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“Most books on witchcraft will tell you that witches work naked. This is because most books on witchcraft were written by men.”
“Witches are naturally nosy,” said Miss Tick, standing up. “Well, I must go. I hope we shall meet again. I will give you some free advice, though.”
“Will it cost me anything?”
“What? I just said it was free!” said Miss Tick.
“Yes, but my father said that free advice often turns out to be expensive,” said Tiffany.
Miss Tick sniffed. “You could say this advice is priceless,” she said, “Are you listening?”
“Yes,” said Tiffany.
“Good. Now...if you trust in yourself...”
“...and believe in your dreams...”
“...and follow your star...” Miss Tick went on.
“...you’ll still be beaten by people who spent their time working hard and learning things and weren’t so lazy. Goodbye.” The Wee Free Men (Discworld, #30)
“Blessings be on this house," Granny said, perfunctorily. It was always a good opening remark for a witch. It concentrated people's minds on what other things might be on this house.”
Your average witch is not, by nature, a social animal as far as other witches are concerned. There's a conflict of dominant personalities. There's a group of ringleaders without a ring. There's the basic unwritten rule of witchcraft, which is 'Don't do what you will, do what I say.' The natural size of a coven is one. Witches only get together when they can't avoid it.”Witches Abroad
“I’m a witch. It’s what we do. When it’s nobody else’s business, it’s my business.” I Shall Wear Midnight
“If you really want to upset a witch, do her a favor which she has no means of repaying. The unfulfilled obligation will nag at her like a hangnail.” Lord and Flies
“You are so young, Lyra, too young to understand this, but I shall tell you anyway and you'll understand it later: men pass in front of our eyes like butterflies, creatures of a brief season. We love them; they are brave, proud, beautiful, clever; and they die almost at once. They die so soon that our hearts are continually racked with pain. We bear their children, who are witches if they are female, human if not; and then in the blink of an eye they are gone, felled, slain, lost. Our sons, too. When a little boy is growing, he thinks he is immortal. His mother knows he isn't. Each time becomes more painful, until finally your heart is broken. Perhaps that is when Yambe-Akka comes for you. She is older than the tundra. Perhaps, for her, witches' lives are as brief as men's are to us.” The Golden Compass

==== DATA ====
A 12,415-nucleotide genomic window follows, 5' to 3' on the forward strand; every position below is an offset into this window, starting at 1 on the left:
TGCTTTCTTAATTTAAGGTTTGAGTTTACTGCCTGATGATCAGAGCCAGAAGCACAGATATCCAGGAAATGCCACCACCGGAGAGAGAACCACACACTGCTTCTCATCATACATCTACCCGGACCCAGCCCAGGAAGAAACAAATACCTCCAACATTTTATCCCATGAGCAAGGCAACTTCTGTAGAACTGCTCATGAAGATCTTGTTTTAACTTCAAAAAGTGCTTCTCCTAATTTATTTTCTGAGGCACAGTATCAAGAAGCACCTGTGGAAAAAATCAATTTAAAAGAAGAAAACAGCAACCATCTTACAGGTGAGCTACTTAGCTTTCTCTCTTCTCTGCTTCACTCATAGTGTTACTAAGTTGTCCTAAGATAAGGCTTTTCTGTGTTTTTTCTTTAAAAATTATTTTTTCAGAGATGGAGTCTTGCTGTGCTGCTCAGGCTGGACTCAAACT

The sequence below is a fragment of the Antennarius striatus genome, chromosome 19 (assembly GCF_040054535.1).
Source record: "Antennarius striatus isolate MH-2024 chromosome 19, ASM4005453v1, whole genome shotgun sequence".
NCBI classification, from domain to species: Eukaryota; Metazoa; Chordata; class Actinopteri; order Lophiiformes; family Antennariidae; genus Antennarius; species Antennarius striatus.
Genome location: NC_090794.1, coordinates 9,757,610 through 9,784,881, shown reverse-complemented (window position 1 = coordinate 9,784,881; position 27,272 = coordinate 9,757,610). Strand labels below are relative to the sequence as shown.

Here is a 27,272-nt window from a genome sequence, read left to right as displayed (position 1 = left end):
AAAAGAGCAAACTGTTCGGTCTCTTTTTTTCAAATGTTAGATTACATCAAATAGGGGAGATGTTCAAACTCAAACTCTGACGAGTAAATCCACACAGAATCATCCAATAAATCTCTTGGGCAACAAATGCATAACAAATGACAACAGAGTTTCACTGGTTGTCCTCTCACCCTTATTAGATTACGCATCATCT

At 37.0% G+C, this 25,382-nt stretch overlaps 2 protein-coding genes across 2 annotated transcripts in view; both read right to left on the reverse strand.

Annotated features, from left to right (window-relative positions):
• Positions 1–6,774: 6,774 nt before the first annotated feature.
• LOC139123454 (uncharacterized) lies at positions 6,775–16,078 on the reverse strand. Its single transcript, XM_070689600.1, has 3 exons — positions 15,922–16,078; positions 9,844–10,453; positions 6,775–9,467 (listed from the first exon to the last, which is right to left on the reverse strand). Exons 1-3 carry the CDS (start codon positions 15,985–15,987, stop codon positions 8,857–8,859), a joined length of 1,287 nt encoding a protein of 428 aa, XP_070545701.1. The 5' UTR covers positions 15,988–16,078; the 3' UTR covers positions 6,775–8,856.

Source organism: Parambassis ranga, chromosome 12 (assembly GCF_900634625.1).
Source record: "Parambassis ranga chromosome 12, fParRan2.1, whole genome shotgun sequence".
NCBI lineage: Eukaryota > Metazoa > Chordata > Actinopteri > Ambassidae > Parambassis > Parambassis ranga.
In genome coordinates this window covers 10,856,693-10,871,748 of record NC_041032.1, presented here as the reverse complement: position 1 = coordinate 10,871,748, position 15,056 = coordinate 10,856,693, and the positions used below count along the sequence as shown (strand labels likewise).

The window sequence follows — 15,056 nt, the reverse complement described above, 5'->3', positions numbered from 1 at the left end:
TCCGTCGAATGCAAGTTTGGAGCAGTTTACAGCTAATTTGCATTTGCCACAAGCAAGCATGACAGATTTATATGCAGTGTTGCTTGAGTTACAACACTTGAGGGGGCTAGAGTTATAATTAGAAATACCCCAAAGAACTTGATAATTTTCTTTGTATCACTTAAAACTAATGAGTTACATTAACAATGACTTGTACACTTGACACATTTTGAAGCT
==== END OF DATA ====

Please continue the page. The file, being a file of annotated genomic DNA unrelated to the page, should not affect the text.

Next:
“And oh, how she pitched herself into things. She would draw pictures all day long for weeks on end, then throw out the pencils and never draw another thing. Then it was embroidery with her, she had to learn it, and she'd make the most beautiful thing, fussing at herself for the least little mistake, then throw down the needles and be done with that forevermore. I never saw a child so changeable. It was as though she was looking for something to which she could give herself, and she never found it. Least ways not while she was a little girl.” The Witching Hour
“Never put your faith in a Prince. When you require a miracle, trust in a Witch.” In the Night Garden
“When, however, one reads of a witch being ducked, of a woman possessed by devils, of a wise woman selling herbs, or even of a very remarkable man who had a mother, then I think we are on the track of a lost novelist, a suppressed poet, of some mute and inglorious Jane Austen, some Emily Bronte who dashed her brains out on the moor or mopped and mowed about the highways crazed with the torture that her gift had put her to. Indeed, I would venture to guess that Anon, who wrote so many poems without signing them, was often a woman.” A Room of One's Own
“My darling," she said at last, are you sure you don't mind being a mouse for the rest of your life?"
"I don't mind at all" I said.
It doesn't matter who you are or what you look like as long as somebody loves you.” The Witches
“Where shall we three meet again in thunder, lightning, or in rain? When the hurlyburly 's done, when the battle 's lost and won” Machbeth
“The first time I called myself a 'Witch' was the most magical moment of my life.” Drawing Down the Moon: Witches, Druids, Goddess-Worshippers, and Other Pagans in America
“I myself have seen this woman draw the stars from the sky; she diverts the course of a fast-flowing river with her incantations; her voice makes the earth gape, it lures the spirits from the tombs, send the bones tumbling from the dying pyre. At her behest, the sad clouds scatter; at her behest, snow falls from a summer's sky.”
“Witches never existed, except in people’s minds. All there was in the olden days was women and some men who believed in herbal cures and in folklore and in the wish to fly. Witches? We’re all witches in one way or another. Witches was the invention of mankind, son. We’re all witches beneath the skin.” The Flood
I think that all women are witches, in the sense that a witch is a magical being. And a wizard, which is a male version of a witch, is kind of revered, and people respect wizards. But a witch, my god, we have to burn them. It’s the male chauvinistic society that we’re living in for the longest time, 3,000 years or whatever. And so I just wanted to point out the fact that men and women are magical beings. We are very blessed that way, so I’m just bringing that out. Don’t be scared of witches, because we are good witches, and you should appreciate our magical power.”
Weave the circle, tightly sewn,
Let nothing evil or unknown
Enter within. Stay without
On pain of death, we cast you out.”
“Into the air, over the valleys, under the stars, above a river, a pond, a road, flew Cecy. Invisible as new spring winds, fresh as the breath of clover rising from twilight fields, she flew.”
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